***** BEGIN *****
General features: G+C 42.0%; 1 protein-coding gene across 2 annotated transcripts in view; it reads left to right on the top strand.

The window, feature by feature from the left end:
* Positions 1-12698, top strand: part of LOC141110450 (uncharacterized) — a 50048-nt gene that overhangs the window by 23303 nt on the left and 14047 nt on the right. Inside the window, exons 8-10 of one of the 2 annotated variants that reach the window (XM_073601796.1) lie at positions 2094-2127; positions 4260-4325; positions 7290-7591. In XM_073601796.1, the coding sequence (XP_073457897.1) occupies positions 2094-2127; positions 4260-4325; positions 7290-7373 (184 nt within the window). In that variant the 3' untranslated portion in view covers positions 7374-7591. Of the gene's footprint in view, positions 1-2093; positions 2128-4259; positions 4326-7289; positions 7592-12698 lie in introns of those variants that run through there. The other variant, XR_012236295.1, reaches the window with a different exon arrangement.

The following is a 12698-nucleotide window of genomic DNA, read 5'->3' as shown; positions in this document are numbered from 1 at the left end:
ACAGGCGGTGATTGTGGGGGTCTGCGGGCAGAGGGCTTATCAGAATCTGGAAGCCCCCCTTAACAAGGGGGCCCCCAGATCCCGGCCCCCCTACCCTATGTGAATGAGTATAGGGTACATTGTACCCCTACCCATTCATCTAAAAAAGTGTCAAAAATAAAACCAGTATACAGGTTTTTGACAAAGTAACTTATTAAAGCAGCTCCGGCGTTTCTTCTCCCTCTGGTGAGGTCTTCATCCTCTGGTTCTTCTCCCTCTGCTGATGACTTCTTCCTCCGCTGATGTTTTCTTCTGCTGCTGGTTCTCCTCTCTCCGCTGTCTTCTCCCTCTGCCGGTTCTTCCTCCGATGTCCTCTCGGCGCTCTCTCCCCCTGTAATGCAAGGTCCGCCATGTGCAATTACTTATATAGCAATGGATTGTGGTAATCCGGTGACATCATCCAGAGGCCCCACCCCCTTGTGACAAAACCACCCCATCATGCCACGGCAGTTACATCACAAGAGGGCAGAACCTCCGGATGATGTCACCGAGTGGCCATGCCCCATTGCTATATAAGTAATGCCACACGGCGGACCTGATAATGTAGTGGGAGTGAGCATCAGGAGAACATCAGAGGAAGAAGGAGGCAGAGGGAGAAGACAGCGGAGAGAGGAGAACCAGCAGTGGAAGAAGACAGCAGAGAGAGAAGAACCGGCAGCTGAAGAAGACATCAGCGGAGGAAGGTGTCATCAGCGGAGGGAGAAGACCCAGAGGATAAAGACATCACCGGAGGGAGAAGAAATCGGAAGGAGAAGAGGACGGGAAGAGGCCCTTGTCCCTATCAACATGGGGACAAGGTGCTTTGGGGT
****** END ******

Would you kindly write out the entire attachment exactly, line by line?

General features: G+C 42.0%; 1 protein-coding gene across 2 annotated transcripts in view; it reads left to right on the top strand.

The window, feature by feature from the left end:
* Positions 1-12698, top strand: part of LOC141110450 (uncharacterized) — a 50048-nt gene that overhangs the window by 23303 nt on the left and 14047 nt on the right. Inside the window, exons 8-10 of one of the 2 annotated variants that reach the window (XM_073601796.1) lie at positions 2094-2127; positions 4260-4325; positions 7290-7591. In XM_073601796.1, the coding sequence (XP_073457897.1) occupies positions 2094-2127; positions 4260-4325; positions 7290-7373 (184 nt within the window). In that variant the 3' untranslated portion in view covers positions 7374-7591. Of the gene's footprint in view, positions 1-2093; positions 2128-4259; positions 4326-7289; positions 7592-12698 lie in introns of those variants that run through there. The other variant, XR_012236295.1, reaches the window with a different exon arrangement.

The following is a 12698-nucleotide window of genomic DNA, read 5'->3' as shown; positions in this document are numbered from 1 at the left end:
ACAGGCGGTGATTGTGGGGGTCTGCGGGCAGAGGGCTTATCAGAATCTGGAAGCCCCCCTTAACAAGGGGGCCCCCAGATCCCGGCCCCCCTACCCTATGTGAATGAGTATAGGGTACATTGTACCCCTACCCATTCATCTAAAAAAGTGTCAAAAATAAAACCAGTATACAGGTTTTTGACAAAGTAACTTATTAAAGCAGCTCCGGCGTTTCTTCTCCCTCTGGTGAGGTCTTCATCCTCTGGTTCTTCTCCCTCTGCTGATGACTTCTTCCTCCGCTGATGTTTTCTTCTGCTGCTGGTTCTCCTCTCTCCGCTGTCTTCTCCCTCTGCCGGTTCTTCCTCCGATGTCCTCTCGGCGCTCTCTCCCCCTGTAATGCAAGGTCCGCCATGTGCAATTACTTATATAGCAATGGATTGTGGTAATCCGGTGACATCATCCAGAGGCCCCACCCCCTTGTGACAAAACCACCCCATCATGCCACGGCAGTTACATCACAAGAGGGCAGAACCTCCGGATGATGTCACCGAGTGGCCATGCCCCATTGCTATATAAGTAATGCCACACGGCGGACCTGATAATGTAGTGGGAGTGAGCATCAGGAGAACATCAGAGGAAGAAGGAGGCAGAGGGAGAAGACAGCGGAGAGAGGAGAACCAGCAGTGGAAGAAGACAGCAGAGAGAGAAGAACCGGCAGCTGAAGAAGACATCAGCGGAGGAAGGTGTCATCAGCGGAGGGAGAAGACCCAGAGGATAAAGACATCACCGGAGGGAGAAGAAATCGGAAGGAGAAGAGGACGGGAAGAGGCCCTTGTCCCTATCAACATGGGGACAAGGTGCTTTGGGGT